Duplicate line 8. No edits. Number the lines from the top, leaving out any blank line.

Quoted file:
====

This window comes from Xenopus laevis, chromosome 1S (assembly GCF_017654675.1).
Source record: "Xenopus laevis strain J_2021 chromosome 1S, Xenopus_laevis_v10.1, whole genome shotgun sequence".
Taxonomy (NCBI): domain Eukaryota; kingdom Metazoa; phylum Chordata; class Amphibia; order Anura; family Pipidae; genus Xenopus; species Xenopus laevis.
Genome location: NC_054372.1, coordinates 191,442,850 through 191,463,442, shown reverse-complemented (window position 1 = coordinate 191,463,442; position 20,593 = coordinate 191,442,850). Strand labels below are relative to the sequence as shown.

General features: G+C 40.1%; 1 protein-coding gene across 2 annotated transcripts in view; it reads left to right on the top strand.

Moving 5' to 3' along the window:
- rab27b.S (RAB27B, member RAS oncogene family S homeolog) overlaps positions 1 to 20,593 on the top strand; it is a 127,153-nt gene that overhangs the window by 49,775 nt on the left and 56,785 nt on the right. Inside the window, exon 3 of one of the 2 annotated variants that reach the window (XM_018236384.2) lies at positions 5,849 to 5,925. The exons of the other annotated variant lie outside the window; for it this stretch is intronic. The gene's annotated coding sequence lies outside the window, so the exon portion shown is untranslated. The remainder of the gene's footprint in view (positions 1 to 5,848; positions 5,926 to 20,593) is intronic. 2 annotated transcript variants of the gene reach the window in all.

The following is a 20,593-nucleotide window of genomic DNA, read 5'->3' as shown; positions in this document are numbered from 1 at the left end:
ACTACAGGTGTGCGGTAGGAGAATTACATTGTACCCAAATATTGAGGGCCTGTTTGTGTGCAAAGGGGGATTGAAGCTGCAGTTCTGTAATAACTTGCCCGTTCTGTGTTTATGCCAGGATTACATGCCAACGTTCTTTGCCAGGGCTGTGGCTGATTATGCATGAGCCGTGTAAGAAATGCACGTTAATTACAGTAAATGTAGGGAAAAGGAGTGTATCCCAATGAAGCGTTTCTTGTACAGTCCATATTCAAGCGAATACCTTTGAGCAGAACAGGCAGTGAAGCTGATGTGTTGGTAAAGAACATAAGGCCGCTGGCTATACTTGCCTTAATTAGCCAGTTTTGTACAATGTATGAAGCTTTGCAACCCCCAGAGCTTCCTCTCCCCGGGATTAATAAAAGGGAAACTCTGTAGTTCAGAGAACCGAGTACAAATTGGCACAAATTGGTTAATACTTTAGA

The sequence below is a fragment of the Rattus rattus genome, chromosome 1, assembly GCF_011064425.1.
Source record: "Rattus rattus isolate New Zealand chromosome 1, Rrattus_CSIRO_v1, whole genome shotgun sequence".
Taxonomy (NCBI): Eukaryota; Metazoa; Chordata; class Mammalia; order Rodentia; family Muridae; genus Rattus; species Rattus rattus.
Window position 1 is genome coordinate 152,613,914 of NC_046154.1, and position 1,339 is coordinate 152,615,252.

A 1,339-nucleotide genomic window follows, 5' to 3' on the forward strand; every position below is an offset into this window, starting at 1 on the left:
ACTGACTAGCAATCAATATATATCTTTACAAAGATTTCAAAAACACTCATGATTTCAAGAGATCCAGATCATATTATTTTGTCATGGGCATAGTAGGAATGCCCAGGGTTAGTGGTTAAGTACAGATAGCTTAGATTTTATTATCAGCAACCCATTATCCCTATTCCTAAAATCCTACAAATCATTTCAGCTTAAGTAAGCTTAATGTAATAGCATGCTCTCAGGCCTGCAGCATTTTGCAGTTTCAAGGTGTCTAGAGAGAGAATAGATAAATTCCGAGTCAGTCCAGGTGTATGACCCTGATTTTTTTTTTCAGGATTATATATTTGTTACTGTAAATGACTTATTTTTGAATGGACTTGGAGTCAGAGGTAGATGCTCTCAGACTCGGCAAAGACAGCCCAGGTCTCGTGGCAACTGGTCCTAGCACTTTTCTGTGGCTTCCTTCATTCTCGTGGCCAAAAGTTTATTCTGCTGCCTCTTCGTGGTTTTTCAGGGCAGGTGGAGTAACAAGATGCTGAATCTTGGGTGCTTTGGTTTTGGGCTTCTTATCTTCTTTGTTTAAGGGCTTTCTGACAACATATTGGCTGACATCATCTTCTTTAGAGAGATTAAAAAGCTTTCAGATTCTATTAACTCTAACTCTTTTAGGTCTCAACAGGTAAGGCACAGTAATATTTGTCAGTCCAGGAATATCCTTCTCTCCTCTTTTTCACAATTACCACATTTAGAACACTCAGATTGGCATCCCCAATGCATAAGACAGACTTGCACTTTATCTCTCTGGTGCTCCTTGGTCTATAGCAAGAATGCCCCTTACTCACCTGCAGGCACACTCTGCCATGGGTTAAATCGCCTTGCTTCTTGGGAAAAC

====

The following is a 20,593-nucleotide window of genomic DNA, read 5'->3' as shown; positions in this document are numbered from 1 at the left end: